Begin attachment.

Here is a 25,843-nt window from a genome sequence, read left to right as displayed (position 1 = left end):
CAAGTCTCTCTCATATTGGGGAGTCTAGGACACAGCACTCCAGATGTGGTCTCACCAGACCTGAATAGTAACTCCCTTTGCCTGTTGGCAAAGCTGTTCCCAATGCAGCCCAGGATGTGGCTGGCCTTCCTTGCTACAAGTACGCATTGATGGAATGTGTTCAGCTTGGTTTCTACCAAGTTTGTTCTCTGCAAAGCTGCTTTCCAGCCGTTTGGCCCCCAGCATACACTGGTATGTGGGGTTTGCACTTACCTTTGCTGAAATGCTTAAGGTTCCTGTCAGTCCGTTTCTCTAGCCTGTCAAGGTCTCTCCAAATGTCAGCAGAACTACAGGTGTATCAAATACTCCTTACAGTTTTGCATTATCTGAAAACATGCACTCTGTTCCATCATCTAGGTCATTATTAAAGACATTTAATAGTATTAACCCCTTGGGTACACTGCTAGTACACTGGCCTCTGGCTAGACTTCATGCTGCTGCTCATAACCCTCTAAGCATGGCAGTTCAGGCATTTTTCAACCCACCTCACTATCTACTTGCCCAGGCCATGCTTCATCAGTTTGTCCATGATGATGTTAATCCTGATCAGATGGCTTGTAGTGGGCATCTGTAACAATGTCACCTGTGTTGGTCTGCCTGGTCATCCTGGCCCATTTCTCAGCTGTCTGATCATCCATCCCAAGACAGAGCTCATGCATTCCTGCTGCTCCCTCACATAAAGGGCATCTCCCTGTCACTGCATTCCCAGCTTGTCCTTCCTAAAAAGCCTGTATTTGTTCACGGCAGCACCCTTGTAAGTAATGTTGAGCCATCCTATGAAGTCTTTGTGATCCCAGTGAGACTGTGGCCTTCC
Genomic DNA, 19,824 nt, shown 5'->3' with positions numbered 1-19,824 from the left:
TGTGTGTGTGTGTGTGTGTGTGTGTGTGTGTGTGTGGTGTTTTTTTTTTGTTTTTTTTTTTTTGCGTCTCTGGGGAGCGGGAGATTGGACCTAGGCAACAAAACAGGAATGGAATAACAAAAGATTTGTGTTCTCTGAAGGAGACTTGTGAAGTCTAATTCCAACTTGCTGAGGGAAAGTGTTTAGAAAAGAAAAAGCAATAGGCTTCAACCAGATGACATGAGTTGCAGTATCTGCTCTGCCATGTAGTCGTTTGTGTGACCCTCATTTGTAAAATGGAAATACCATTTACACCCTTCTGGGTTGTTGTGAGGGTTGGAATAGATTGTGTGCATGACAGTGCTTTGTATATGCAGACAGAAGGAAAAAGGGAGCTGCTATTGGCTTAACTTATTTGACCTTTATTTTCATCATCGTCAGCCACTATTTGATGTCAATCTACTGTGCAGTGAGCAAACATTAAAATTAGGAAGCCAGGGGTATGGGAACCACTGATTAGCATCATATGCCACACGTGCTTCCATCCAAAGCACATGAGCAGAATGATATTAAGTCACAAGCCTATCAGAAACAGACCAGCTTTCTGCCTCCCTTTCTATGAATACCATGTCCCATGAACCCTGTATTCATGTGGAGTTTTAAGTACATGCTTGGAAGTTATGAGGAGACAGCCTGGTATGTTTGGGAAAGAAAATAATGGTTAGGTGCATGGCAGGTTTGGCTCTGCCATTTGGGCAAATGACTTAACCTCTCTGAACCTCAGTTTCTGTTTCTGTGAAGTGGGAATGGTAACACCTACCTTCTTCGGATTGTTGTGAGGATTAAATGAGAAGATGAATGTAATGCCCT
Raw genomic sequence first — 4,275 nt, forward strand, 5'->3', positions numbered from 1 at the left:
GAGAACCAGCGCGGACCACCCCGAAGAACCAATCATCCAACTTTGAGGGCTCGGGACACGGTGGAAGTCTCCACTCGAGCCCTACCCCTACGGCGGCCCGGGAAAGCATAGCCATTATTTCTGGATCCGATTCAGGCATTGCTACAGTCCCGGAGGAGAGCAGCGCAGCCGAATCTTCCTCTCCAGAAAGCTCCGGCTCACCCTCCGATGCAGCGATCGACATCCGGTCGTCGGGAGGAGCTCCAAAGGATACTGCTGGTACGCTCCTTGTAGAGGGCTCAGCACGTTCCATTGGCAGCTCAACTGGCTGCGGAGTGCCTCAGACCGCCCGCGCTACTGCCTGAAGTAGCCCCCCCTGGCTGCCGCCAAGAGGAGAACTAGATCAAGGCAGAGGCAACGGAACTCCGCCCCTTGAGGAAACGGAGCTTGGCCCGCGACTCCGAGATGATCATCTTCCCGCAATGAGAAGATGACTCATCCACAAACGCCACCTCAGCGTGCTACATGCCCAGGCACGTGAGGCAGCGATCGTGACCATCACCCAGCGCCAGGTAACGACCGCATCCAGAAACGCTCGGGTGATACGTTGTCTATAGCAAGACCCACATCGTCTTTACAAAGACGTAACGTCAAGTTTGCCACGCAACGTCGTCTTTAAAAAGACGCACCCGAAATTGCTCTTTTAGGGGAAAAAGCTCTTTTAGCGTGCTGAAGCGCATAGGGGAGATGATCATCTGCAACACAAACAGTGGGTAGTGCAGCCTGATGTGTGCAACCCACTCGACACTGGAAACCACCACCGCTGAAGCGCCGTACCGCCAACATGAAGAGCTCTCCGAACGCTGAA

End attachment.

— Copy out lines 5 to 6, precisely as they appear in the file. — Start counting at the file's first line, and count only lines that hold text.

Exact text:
Raw genomic sequence first — 4,275 nt, forward strand, 5'->3', positions numbered from 1 at the left:
GAGAACCAGCGCGGACCACCCCGAAGAACCAATCATCCAACTTTGAGGGCTCGGGACACGGTGGAAGTCTCCACTCGAGCCCTACCCCTACGGCGGCCCGGGAAAGCATAGCCATTATTTCTGGATCCGATTCAGGCATTGCTACAGTCCCGGAGGAGAGCAGCGCAGCCGAATCTTCCTCTCCAGAAAGCTCCGGCTCACCCTCCGATGCAGCGATCGACATCCGGTCGTCGGGAGGAGCTCCAAAGGATACTGCTGGTACGCTCCTTGTAGAGGGCTCAGCACGTTCCATTGGCAGCTCAACTGGCTGCGGAGTGCCTCAGACCGCCCGCGCTACTGCCTGAAGTAGCCCCCCCTGGCTGCCGCCAAGAGGAGAACTAGATCAAGGCAGAGGCAACGGAACTCCGCCCCTTGAGGAAACGGAGCTTGGCCCGCGACTCCGAGATGATCATCTTCCCGCAATGAGAAGATGACTCATCCACAAACGCCACCTCAGCGTGCTACATGCCCAGGCACGTGAGGCAGCGATCGTGACCATCACCCAGCGCCAGGTAACGACCGCATCCAGAAACGCTCGGGTGATACGTTGTCTATAGCAAGACCCACATCGTCTTTACAAAGACGTAACGTCAAGTTTGCCACGCAACGTCGTCTTTAAAAAGACGCACCCGAAATTGCTCTTTTAGGGGAAAAAGCTCTTTTAGCGTGCTGAAGCGCATAGGGGAGATGATCATCTGCAACACAAACAGTGGGTAGTGCAGCCTGATGTGTGCAACCCACTCGACACTGGAAACCACCACCGCTGAAGCGCCGTACCGCCAACATGAAGAGCTCTCCGAACGCTGAA